The changing world vaccine market: from innovative technologies to therapeutic vaccines

Published on 17 May 2017 Read 25 min

The increasing demand in emerging countries, the changing business landscape, the development of new vaccines and the appearance of new technologies for their administration are transforming the world of vaccines. Alcimed, consultants in innovation and development of new markets, reviews the change in the world vaccine market.

The vaccine market is currently divided into two categories of producers. On one side, 4 multinationals control almost 65% of the market in terms of value but only 20% of the market by volume. On the other side, producers in emerging countries are gaining in importance through the development of new lowcost vaccines.

A strongly-growing market with new vaccines appearing

The vaccine market [1] is currently experiencing very strong growth; from a value of 26 billion dollars in 2011 [2], it rose to 32.3 billion dollars in 2014 [3]. This growth should be maintained or even intensify in the coming years, approaching 80 [4] billion dollars in 2025. Several factors explain this growth: Growth in demand for routine vaccines in emerging countries with larger and more widespread vaccination programmes, resulting in an upsurge in the quantity of vaccines order by the local authorities and Non-Governmental Organisations.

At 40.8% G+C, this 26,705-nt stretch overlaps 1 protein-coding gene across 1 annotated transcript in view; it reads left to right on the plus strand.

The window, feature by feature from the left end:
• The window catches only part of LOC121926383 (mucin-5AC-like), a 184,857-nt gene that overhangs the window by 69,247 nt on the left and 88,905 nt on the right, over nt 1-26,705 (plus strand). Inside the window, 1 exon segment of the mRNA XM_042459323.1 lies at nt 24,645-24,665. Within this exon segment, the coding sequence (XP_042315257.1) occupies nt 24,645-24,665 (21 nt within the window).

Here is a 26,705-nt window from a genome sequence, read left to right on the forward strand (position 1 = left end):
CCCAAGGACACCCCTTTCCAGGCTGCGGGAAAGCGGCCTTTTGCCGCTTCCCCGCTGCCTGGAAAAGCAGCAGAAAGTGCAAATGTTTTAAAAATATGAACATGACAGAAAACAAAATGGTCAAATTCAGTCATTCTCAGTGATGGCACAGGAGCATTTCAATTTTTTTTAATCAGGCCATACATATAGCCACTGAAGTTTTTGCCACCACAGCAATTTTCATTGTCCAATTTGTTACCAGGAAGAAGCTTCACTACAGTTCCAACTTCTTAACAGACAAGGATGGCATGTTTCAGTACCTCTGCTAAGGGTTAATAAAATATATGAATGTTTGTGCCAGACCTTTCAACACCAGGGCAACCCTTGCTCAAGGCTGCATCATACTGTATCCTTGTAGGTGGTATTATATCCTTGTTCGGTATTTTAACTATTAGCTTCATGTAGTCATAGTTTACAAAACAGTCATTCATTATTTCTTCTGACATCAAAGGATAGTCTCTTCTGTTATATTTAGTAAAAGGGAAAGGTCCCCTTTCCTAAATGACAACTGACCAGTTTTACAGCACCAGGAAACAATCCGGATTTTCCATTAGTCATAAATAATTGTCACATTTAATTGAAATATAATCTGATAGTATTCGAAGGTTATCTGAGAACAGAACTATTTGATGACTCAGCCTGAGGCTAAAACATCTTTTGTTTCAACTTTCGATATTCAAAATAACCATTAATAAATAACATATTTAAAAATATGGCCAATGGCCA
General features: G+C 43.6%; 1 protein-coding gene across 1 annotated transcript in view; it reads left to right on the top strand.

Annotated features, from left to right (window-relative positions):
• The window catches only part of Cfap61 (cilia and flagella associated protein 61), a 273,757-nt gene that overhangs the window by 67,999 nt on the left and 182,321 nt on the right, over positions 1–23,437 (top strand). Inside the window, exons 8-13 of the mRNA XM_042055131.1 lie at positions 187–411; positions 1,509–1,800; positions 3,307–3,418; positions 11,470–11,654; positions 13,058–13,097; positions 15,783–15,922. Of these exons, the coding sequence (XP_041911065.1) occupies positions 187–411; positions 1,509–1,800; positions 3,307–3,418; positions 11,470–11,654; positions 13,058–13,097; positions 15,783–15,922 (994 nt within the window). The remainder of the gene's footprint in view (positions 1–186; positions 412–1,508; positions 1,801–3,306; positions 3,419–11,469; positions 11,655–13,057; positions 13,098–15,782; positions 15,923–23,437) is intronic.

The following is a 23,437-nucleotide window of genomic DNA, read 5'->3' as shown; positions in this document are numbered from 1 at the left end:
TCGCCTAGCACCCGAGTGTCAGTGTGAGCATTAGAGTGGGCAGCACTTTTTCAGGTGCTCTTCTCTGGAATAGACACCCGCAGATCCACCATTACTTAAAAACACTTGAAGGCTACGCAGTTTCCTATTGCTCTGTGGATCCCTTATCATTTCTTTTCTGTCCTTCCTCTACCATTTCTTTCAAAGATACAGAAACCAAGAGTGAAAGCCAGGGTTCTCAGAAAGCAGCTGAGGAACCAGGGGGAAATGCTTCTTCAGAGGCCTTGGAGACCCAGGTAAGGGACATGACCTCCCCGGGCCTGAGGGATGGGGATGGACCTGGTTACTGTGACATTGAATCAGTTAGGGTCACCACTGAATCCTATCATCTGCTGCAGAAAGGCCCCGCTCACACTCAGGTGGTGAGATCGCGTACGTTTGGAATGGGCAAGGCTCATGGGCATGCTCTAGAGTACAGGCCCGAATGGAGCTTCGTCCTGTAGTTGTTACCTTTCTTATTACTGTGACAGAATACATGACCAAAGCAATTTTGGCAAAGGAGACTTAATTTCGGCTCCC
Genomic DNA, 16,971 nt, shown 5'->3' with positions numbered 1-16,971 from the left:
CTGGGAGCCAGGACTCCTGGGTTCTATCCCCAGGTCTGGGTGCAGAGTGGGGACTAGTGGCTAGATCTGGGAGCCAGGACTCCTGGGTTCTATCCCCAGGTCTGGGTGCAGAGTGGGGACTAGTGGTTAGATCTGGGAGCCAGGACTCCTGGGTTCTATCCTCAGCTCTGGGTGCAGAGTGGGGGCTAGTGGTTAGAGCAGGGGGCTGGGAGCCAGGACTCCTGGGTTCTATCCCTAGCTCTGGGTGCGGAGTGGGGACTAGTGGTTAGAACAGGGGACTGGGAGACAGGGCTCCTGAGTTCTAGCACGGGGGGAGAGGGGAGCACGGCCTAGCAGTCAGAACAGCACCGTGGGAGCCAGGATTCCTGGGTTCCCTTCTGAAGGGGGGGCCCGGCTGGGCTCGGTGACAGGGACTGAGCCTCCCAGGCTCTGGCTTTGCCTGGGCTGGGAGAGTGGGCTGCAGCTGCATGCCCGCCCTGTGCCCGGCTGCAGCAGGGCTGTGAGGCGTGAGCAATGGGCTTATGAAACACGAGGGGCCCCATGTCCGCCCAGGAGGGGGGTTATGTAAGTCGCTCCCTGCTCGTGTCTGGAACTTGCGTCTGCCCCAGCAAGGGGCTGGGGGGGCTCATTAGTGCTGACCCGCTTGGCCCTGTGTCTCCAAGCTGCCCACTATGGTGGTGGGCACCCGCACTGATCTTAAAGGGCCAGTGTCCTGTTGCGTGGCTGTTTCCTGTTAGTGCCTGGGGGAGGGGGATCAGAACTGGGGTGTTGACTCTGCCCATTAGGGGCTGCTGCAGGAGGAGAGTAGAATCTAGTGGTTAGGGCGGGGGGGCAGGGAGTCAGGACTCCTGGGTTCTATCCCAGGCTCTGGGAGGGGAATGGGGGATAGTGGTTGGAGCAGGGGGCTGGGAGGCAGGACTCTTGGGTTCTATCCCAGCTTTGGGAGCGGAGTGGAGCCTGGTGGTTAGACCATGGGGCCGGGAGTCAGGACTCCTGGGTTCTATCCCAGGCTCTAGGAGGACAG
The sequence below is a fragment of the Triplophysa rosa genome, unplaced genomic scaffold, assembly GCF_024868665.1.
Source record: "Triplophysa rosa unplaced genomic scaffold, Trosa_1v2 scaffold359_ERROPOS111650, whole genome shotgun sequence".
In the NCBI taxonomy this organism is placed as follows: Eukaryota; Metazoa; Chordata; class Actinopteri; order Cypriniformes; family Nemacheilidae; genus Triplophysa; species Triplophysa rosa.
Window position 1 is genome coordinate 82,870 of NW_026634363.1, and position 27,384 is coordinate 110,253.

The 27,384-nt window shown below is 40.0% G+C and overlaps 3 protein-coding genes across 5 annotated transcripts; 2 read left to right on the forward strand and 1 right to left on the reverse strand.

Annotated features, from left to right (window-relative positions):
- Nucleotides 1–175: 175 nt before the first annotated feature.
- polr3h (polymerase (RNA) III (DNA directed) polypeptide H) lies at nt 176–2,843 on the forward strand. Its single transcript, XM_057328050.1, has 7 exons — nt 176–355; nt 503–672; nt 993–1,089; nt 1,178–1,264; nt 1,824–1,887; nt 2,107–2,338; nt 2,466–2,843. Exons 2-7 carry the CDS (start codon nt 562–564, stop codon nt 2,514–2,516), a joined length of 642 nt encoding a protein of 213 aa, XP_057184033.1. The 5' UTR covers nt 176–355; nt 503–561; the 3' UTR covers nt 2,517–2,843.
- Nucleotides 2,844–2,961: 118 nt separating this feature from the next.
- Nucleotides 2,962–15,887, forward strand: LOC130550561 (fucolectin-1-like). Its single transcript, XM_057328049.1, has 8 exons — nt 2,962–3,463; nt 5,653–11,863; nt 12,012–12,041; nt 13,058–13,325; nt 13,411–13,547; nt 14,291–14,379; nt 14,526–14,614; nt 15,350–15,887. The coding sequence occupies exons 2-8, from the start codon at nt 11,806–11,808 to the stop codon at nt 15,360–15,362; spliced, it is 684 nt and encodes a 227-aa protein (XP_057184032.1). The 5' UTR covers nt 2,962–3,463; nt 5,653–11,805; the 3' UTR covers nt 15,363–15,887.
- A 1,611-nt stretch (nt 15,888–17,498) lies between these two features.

In parallel, the production of combined vaccines, which immunise against several diseases in a single injection is increasing and leading to new vaccines being put on the market, complex to produce and therefore considerably more costly than the current vaccines. In the coming years, these trends will be supplemented by the production of new vaccines immunising against previouslyincurable infectious diseases. While Sanofi Pasteur recently obtained authorisation to market its vaccine against Dengue fever in Mexico, vaccines against pandemic diseases such as Ebola are expected in the relatively near future.

Also being developed, a universal flu vaccine, that would make it possible to immunise against all strains of the flu virus, could appear in several years. Two separate teams at Janssen Vaccines and the American National Institute of Allergy and Infectious Diseases are working on the development of such a vaccine.

A moving business landscape: do the multinationals still have a future in the market of emerging countries?

Although in terms of value the market is still dominated by 4 producers, Merck, Sanofi, GSK and Pfizer, which together represent more than 65% [5] of the market, a few producers from emerging countries are making names for themselves in terms of volumes of vaccines produced. Among them, the Indian producers Serum Institute of India and Biological E, respectively first and fourth-largest supplier to Gavi member countries, the Brazilian Butantan Institute and Bio-Manguinos, as well as the Chinese CNBG. Producing low-cost vaccines, with costs continuing to fall, these companies are gaining market share, driven by self-sustaining research in their countries and by a desire to develop on the international stage. Today they are increasingly sought by NGOs and governments of emerging countries and newly-industrialised nations, affecting market prices worryingly for the European and American leaders.

In fact, besides lower labour costs in the emerging countries, the technological and regulatory differences that exist between these two groups of producers are forging significant price differences. For a technological viewpoint, companies in emerging countries produce their vaccines using less innovative and costly methods. In addition, stricter regulatory constraints imposed by Europe and the US also lead to additional costs.